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Miocic weathers storm, KOs Reem in 1st

stipe

There is a reason why the longest heavyweight title reign is only two success defenses in the UFC. That is because the power those fighters possess is so great it can turn any fight in a split second. We nearly saw Alistair Overeem beat Stipe Miocic in the opening seconds of their title clash at UFC 203, but Miocic weather’s the early storm and knocked Overeem as he successfull defended his championship belt in front of his hometown crowd in Cleveland, Ohio.

Overeem nailed Miocic in the opening seconds and sent him back on the mat. Overeem jumped right on him and got him in a guillotine. Miocic, though, was able to rip Overeem’s arm from around his neck and created some space. Overeem said he thought he felt a tap, but there definitely was none. Miocic’s power is more than just in his punching. He stood up, pulled Overeem’s arm away and got right back in the fight.

Then Miocic shot in to take Overeem down, gained top position, stood up and rained heavy punched down on Overeem’s face with perfect accuracy. Overeem’s head was bouncing off the canvas before he was knocked out at 4:27 in the opening round.

Miocic certainly has the chin and power to possible become the longest-reigning heavyweight champion in UFC history, which after one successful title defense is certainly not too soon to talk about, but picking anybody to do that against guys that big and strong it surely a questionable thing to do.

Werdum beat Brown by unanimous decision

Further proof of the incredible power heavyweight have was the co-main event featuring former champion Fabricio Werdum and Travie Brown. Werdum beat Brown pretty handily, with the judges scoring it 29-28, 29-27, 30-27, but it was a fight that both guys have chances to end it early.

Werdum started the fight with a flying sidekick. He probably should have stopped Brown in the first round with a 60-12 strikes landed discrepancy. He also almost made Brown tap out when he got control of his back and sunk a choke in, but Brown wouldn’t go away. He pushed back with power and showed off his chin, just not enough to sway the judges.

Gall out-classes Punk before first round submission

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CM Punk should not have been in the octagon with a fighter like Mickey Gall. Sure, he’s an athlete and actually had good mat wrestling ability developed from his career as a professional wrestler, but it was clear the entire fight that he had no clue what he was doing against Gall. Gall might only have a small handful of fights on his pro resume, but he is a brown belt in Jiu-Jitsu. Punk is a white belt. And he looked lost.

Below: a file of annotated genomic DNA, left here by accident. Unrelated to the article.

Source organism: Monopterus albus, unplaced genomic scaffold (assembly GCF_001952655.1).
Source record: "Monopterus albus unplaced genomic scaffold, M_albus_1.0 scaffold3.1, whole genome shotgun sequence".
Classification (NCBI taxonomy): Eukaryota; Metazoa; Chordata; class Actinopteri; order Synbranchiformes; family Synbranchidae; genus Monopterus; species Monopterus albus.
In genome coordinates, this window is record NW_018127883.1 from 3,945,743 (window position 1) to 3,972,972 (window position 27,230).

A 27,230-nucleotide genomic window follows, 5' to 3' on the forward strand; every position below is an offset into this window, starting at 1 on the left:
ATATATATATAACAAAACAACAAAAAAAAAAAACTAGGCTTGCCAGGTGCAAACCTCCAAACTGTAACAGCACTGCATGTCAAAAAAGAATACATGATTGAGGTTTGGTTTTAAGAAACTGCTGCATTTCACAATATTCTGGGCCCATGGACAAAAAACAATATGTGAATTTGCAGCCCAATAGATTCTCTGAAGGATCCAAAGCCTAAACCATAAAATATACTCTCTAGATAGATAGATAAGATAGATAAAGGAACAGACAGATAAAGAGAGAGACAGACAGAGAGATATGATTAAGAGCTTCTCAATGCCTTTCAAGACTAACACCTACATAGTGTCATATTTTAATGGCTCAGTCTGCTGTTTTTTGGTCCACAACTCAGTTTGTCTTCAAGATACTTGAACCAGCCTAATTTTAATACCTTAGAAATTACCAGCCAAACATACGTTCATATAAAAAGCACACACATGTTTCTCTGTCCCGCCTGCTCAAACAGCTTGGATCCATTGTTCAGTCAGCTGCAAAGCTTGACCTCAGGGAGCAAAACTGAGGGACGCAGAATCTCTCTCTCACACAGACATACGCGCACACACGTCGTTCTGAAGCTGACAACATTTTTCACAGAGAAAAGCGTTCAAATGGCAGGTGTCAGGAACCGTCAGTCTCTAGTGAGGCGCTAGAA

In the opening seconds of the fight Gall shot in, took Punk down and the former WWE Champion had no idea how to keep him from getting his back. Gall missed his first submission attempt when Punk got his chin down before Gall could squeeze, but the second attempt ended the fight at 2:14.

After the fight Gall used the moment to call out another fighter with a bigger name in the octagon than deserved: Sage Northcutt.

Rivers chops down Faber for unanimous decision

It was like watching the Jose Aldo vs. Urijah Faber fight all over again. Jimmie Rivera hammered Faber’s lead left leg with vicious kicks and prevented the California Kid from ever getting going as he cruised to a 30-27, 30-27, 30-27 victory.

At one point Rivera knocked Faber down with a sweeping leg kick. Faber, who always shows off his tremendous resilience, was able to keep in the fight, but was never able to land a takedown to get the more powerful Rivera off his feet.

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Corey Johns

Editor in Chief
You could say Corey was born to become a sports journalist. His father won a national championship coaching college soccer. His mother is a baseball fanatic who hasn't missed seeing an Orioles game since 1983 (literally, sometimes it's annoying). His great uncle was a big-time boxing promoter and his maternal grandfather was once a department head at the Baltimore Sun. Basically, sports and journalism run through his blood. He played just about every little league sports there was when he was a kid and was a multi-sport athlete in high school; even playing in the first-ever high school sanction Rugby game in the country. Eventually he retired from sports as an undefeated Maryland state Rugby champion as a high school senior. Perhaps lack of athletic talent has more to do with the retirement, but he will tell you that it more had to do with a great desire to jump right into media. Upon his graduation from University of Maryland, Baltimore County as a triple communications major, Corey started the So Much Sports network and has continued to grow his websites and continues to work to make them premier sports media outlets.

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